The MIT Open Documentary Lab held it’s first official event back on Tuesday, March 20, 2012 a day-long summit called “The New Arts of Documentary.” Part of the MIT Open Doc Lab’s mission is to bring “storytellers, technologists, and scholars together to explore new documentary forms with a particular focus on collaborative, interactive, and immersive storytelling.”

William Uricchio is the Founder & Principal Investigator of the MIT Open Doc Lab, and he’s got a background in painting, philosophy, and a Ph.D. in film where he’s studied new communications mediums in the phase before they’ve crystallized into commonly accepted standards for the affordances, language, and uses for storytelling. So he’s particularly interested in tracking the evolution of immersive storytelling potential within virtual reality.

I had a chance to catch up with Uricchio at the IDFA DocLab 2019 where we talk about a number of the open questions that the MIT Open Doc Lab is currently investigating, a little bit about how virtual reality fits relative to other mediums from a Comparative Media Studies perspective, and some of the challenges he sees for virtual reality. There hasn’t been a consensus about what language to use from and which theoretical scopes work best when talking about virtual reality experiences as it’s pulling insights from film, video games, theater, immersive theater, literature, web design, magic, audio tours, performance art, and psychogeography.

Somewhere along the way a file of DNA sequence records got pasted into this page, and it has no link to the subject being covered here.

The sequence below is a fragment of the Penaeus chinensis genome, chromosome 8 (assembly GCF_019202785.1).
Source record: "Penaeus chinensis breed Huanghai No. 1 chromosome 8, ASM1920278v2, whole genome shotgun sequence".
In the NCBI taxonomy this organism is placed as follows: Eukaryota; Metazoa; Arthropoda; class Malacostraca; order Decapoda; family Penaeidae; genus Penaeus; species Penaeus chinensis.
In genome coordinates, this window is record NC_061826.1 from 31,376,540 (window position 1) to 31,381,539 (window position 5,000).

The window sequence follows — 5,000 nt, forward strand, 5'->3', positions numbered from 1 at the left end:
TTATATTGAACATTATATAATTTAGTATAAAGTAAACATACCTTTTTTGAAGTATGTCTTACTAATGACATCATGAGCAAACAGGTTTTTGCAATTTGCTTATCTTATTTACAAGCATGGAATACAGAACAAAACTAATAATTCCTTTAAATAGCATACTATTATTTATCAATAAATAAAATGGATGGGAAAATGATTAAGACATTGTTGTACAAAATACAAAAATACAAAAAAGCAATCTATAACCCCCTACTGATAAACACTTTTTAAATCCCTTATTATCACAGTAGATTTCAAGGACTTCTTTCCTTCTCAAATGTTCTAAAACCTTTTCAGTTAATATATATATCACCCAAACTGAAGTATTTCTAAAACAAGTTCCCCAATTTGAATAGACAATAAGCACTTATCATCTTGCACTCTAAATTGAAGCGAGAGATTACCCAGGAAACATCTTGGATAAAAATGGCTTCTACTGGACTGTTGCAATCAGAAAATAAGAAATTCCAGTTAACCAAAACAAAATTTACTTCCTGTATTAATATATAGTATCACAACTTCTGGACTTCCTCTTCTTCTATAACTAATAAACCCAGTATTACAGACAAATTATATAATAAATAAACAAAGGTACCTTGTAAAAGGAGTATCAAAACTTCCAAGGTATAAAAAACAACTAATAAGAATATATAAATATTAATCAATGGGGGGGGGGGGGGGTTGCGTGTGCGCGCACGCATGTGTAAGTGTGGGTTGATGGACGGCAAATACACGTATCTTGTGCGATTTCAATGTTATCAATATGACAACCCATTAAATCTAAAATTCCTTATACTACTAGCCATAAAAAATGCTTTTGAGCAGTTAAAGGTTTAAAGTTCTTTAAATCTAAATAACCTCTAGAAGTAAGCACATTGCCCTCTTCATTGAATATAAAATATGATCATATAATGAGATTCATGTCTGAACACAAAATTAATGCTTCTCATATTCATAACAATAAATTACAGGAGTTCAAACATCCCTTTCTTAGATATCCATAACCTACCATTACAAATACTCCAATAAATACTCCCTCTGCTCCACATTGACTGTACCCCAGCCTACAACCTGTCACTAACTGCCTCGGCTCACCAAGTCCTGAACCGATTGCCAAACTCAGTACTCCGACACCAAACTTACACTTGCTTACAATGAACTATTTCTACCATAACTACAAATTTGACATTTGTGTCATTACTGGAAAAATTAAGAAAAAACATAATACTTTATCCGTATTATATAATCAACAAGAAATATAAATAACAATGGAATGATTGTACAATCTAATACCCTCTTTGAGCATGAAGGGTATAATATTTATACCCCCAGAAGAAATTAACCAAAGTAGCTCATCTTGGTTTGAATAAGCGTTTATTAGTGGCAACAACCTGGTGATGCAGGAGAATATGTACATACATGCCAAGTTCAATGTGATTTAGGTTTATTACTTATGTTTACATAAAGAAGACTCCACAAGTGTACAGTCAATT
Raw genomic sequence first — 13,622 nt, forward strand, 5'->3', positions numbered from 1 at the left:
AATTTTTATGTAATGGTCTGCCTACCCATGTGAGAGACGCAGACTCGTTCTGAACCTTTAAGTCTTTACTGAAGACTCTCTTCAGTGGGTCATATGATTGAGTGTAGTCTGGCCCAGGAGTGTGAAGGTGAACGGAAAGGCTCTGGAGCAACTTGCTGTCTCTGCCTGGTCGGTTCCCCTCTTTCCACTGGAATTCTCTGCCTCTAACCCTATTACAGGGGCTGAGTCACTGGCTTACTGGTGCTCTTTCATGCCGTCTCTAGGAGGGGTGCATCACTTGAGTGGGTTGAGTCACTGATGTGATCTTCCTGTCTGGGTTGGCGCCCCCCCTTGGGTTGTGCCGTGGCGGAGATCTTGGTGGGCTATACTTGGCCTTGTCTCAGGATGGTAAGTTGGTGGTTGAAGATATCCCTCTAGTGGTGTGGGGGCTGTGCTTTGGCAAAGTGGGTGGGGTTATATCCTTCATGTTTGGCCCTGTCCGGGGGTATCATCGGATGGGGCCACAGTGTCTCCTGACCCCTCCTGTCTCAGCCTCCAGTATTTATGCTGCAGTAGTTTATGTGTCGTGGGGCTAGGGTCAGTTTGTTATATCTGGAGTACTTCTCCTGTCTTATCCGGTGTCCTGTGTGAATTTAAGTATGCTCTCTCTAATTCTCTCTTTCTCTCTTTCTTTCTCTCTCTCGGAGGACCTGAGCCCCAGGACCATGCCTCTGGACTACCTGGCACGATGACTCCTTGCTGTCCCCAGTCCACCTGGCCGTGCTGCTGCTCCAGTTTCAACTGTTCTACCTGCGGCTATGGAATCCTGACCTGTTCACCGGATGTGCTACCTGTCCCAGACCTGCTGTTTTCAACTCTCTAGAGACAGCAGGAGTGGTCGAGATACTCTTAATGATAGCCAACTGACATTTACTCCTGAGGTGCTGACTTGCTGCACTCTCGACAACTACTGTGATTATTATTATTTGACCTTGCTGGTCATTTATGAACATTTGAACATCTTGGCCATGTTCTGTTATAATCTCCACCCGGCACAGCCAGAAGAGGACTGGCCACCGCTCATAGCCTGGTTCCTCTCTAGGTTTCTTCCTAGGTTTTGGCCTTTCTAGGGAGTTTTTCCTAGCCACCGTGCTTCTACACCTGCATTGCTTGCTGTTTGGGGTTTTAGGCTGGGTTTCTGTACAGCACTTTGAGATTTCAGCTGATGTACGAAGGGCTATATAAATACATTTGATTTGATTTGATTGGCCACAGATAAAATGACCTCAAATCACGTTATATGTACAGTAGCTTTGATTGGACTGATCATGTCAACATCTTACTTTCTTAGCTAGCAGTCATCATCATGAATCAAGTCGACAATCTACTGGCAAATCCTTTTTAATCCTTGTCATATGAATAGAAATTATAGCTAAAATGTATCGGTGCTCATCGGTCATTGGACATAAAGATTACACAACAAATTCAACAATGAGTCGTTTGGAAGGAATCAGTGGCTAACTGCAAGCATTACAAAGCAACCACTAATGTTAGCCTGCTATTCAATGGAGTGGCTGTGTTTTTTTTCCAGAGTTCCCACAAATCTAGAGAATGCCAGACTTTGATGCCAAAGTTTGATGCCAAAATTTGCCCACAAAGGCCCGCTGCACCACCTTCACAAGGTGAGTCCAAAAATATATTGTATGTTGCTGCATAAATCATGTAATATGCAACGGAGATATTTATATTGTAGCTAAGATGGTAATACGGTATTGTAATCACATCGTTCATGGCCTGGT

We have a brief debate as to whether 360 video should be considered VR, and there are a number of other points of disagreement that I elaborate on in my takeaways at the end of the podcast interview related to whether or not the immersive technology stack is stable enough to build critical frameworks on top of.

Other things worth calling out here in the show notes is the Ph.D. paper by Deniz Tortum on Embodied Montage in Virtual Reality. Uricchio also mentioned the film semiotics scholar Christian Metz who has done a lot of pioneering work in showing how film can be seen as a language. There’s still a lot of work being done in trying to determine how much of the cinematic vocabulary is present or absent within VR, and overall Uricchio is also really excited about the many potentials of telling data stories with AR that are overlaid a specific geographic context.

Overall, the MIT Open DocLab is doing a lot of great work in this space, and there’s also quite a bit of overlap with the work they’re doing and the work I’m doing here with the Voices of VR podcast. They’ve been publishing quite a bit of articles and information on their Immerse News Medium hub covering what’s happening in the immersive storytelling space with XR and AI. There’s a great interactive white paper called Moments of Innovation that helps to contextualize the history and evolution of different communication modalities. They’re keeping a database of innovative interactive and immersive documentaries at Docubase. The Co-Creation Studio is a new initiative to look at the collaborative production of documentary content. Finally, there’s a page with all of the MIT Open Doc Lab’s research since it’s beginning in 2012.


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Music: Fatality

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